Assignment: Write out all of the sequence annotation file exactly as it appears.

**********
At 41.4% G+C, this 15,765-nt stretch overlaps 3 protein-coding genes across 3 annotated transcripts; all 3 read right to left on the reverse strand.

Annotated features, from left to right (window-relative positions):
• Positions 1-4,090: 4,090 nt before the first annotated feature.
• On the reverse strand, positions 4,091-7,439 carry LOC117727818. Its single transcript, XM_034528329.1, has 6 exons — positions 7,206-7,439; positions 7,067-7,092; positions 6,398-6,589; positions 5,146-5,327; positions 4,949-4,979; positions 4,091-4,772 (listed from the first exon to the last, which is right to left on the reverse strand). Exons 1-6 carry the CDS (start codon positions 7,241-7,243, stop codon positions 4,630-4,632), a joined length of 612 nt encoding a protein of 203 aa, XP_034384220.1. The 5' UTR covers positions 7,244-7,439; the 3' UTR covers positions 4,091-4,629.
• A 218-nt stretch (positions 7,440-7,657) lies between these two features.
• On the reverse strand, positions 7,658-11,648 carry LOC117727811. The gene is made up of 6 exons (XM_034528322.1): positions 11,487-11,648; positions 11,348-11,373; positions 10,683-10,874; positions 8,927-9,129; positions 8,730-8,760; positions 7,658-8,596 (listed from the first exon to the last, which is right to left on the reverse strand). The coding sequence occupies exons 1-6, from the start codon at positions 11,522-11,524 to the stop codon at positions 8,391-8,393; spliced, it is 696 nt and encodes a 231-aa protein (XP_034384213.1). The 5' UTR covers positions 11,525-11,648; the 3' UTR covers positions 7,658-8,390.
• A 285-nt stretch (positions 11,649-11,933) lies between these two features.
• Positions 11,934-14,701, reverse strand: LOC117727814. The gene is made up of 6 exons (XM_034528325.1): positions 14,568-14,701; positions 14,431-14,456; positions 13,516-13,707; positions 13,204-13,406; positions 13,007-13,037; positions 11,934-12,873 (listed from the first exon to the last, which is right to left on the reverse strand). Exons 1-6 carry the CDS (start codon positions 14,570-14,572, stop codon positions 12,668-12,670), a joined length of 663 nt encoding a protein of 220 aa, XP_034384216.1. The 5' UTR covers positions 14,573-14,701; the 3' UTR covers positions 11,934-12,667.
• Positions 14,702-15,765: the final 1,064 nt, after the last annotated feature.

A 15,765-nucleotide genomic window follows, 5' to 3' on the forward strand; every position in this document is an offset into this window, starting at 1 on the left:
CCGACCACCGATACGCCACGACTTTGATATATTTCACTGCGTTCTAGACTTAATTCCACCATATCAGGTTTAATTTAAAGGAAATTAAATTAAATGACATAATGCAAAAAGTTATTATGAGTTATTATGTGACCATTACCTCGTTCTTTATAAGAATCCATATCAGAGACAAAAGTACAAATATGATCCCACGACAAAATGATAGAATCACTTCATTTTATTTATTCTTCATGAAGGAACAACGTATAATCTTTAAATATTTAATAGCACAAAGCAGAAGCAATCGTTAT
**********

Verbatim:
At 41.4% G+C, this 15,765-nt stretch overlaps 3 protein-coding genes across 3 annotated transcripts; all 3 read right to left on the reverse strand.

Annotated features, from left to right (window-relative positions):
• Positions 1-4,090: 4,090 nt before the first annotated feature.
• On the reverse strand, positions 4,091-7,439 carry LOC117727818. Its single transcript, XM_034528329.1, has 6 exons — positions 7,206-7,439; positions 7,067-7,092; positions 6,398-6,589; positions 5,146-5,327; positions 4,949-4,979; positions 4,091-4,772 (listed from the first exon to the last, which is right to left on the reverse strand). Exons 1-6 carry the CDS (start codon positions 7,241-7,243, stop codon positions 4,630-4,632), a joined length of 612 nt encoding a protein of 203 aa, XP_034384220.1. The 5' UTR covers positions 7,244-7,439; the 3' UTR covers positions 4,091-4,629.
• A 218-nt stretch (positions 7,440-7,657) lies between these two features.
• On the reverse strand, positions 7,658-11,648 carry LOC117727811. The gene is made up of 6 exons (XM_034528322.1): positions 11,487-11,648; positions 11,348-11,373; positions 10,683-10,874; positions 8,927-9,129; positions 8,730-8,760; positions 7,658-8,596 (listed from the first exon to the last, which is right to left on the reverse strand). The coding sequence occupies exons 1-6, from the start codon at positions 11,522-11,524 to the stop codon at positions 8,391-8,393; spliced, it is 696 nt and encodes a 231-aa protein (XP_034384213.1). The 5' UTR covers positions 11,525-11,648; the 3' UTR covers positions 7,658-8,390.
• A 285-nt stretch (positions 11,649-11,933) lies between these two features.
• Positions 11,934-14,701, reverse strand: LOC117727814. The gene is made up of 6 exons (XM_034528325.1): positions 14,568-14,701; positions 14,431-14,456; positions 13,516-13,707; positions 13,204-13,406; positions 13,007-13,037; positions 11,934-12,873 (listed from the first exon to the last, which is right to left on the reverse strand). Exons 1-6 carry the CDS (start codon positions 14,570-14,572, stop codon positions 12,668-12,670), a joined length of 663 nt encoding a protein of 220 aa, XP_034384216.1. The 5' UTR covers positions 14,573-14,701; the 3' UTR covers positions 11,934-12,667.
• Positions 14,702-15,765: the final 1,064 nt, after the last annotated feature.

A 15,765-nucleotide genomic window follows, 5' to 3' on the forward strand; every position in this document is an offset into this window, starting at 1 on the left:
CCGACCACCGATACGCCACGACTTTGATATATTTCACTGCGTTCTAGACTTAATTCCACCATATCAGGTTTAATTTAAAGGAAATTAAATTAAATGACATAATGCAAAAAGTTATTATGAGTTATTATGTGACCATTACCTCGTTCTTTATAAGAATCCATATCAGAGACAAAAGTACAAATATGATCCCACGACAAAATGATAGAATCACTTCATTTTATTTATTCTTCATGAAGGAACAACGTATAATCTTTAAATATTTAATAGCACAAAGCAGAAGCAATCGTTAT